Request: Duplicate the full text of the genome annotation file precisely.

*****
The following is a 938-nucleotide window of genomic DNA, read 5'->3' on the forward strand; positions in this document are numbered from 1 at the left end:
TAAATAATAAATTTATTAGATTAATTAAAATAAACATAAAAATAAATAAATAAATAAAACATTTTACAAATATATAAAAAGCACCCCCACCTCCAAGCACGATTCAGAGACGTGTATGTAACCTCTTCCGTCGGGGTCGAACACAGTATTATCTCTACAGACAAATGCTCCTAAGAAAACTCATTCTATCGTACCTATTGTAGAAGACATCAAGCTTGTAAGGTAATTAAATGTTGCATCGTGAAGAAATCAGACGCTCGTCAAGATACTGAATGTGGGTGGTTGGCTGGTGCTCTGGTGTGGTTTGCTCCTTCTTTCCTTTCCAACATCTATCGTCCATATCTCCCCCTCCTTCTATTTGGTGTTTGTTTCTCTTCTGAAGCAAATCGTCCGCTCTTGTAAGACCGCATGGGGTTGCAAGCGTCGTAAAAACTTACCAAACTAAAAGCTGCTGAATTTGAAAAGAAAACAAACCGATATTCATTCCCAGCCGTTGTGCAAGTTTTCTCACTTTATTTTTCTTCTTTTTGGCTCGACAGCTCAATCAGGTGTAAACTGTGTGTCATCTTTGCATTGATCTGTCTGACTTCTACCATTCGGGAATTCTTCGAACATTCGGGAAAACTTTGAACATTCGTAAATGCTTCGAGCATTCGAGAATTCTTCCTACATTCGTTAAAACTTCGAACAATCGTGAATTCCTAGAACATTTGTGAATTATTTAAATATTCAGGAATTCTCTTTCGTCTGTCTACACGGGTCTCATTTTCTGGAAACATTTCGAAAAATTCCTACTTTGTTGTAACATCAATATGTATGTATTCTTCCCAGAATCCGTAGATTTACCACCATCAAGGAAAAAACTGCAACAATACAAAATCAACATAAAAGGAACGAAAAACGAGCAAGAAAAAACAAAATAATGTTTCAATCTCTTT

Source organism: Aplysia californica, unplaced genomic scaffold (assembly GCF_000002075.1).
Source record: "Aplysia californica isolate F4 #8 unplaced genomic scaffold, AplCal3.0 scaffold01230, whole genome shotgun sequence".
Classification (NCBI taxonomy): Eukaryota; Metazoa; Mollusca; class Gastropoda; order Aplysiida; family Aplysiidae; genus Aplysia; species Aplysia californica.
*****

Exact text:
The following is a 938-nucleotide window of genomic DNA, read 5'->3' on the forward strand; positions in this document are numbered from 1 at the left end:
TAAATAATAAATTTATTAGATTAATTAAAATAAACATAAAAATAAATAAATAAATAAAACATTTTACAAATATATAAAAAGCACCCCCACCTCCAAGCACGATTCAGAGACGTGTATGTAACCTCTTCCGTCGGGGTCGAACACAGTATTATCTCTACAGACAAATGCTCCTAAGAAAACTCATTCTATCGTACCTATTGTAGAAGACATCAAGCTTGTAAGGTAATTAAATGTTGCATCGTGAAGAAATCAGACGCTCGTCAAGATACTGAATGTGGGTGGTTGGCTGGTGCTCTGGTGTGGTTTGCTCCTTCTTTCCTTTCCAACATCTATCGTCCATATCTCCCCCTCCTTCTATTTGGTGTTTGTTTCTCTTCTGAAGCAAATCGTCCGCTCTTGTAAGACCGCATGGGGTTGCAAGCGTCGTAAAAACTTACCAAACTAAAAGCTGCTGAATTTGAAAAGAAAACAAACCGATATTCATTCCCAGCCGTTGTGCAAGTTTTCTCACTTTATTTTTCTTCTTTTTGGCTCGACAGCTCAATCAGGTGTAAACTGTGTGTCATCTTTGCATTGATCTGTCTGACTTCTACCATTCGGGAATTCTTCGAACATTCGGGAAAACTTTGAACATTCGTAAATGCTTCGAGCATTCGAGAATTCTTCCTACATTCGTTAAAACTTCGAACAATCGTGAATTCCTAGAACATTTGTGAATTATTTAAATATTCAGGAATTCTCTTTCGTCTGTCTACACGGGTCTCATTTTCTGGAAACATTTCGAAAAATTCCTACTTTGTTGTAACATCAATATGTATGTATTCTTCCCAGAATCCGTAGATTTACCACCATCAAGGAAAAAACTGCAACAATACAAAATCAACATAAAAGGAACGAAAAACGAGCAAGAAAAAACAAAATAATGTTTCAATCTCTTT

Source organism: Aplysia californica, unplaced genomic scaffold (assembly GCF_000002075.1).
Source record: "Aplysia californica isolate F4 #8 unplaced genomic scaffold, AplCal3.0 scaffold01230, whole genome shotgun sequence".
Classification (NCBI taxonomy): Eukaryota; Metazoa; Mollusca; class Gastropoda; order Aplysiida; family Aplysiidae; genus Aplysia; species Aplysia californica.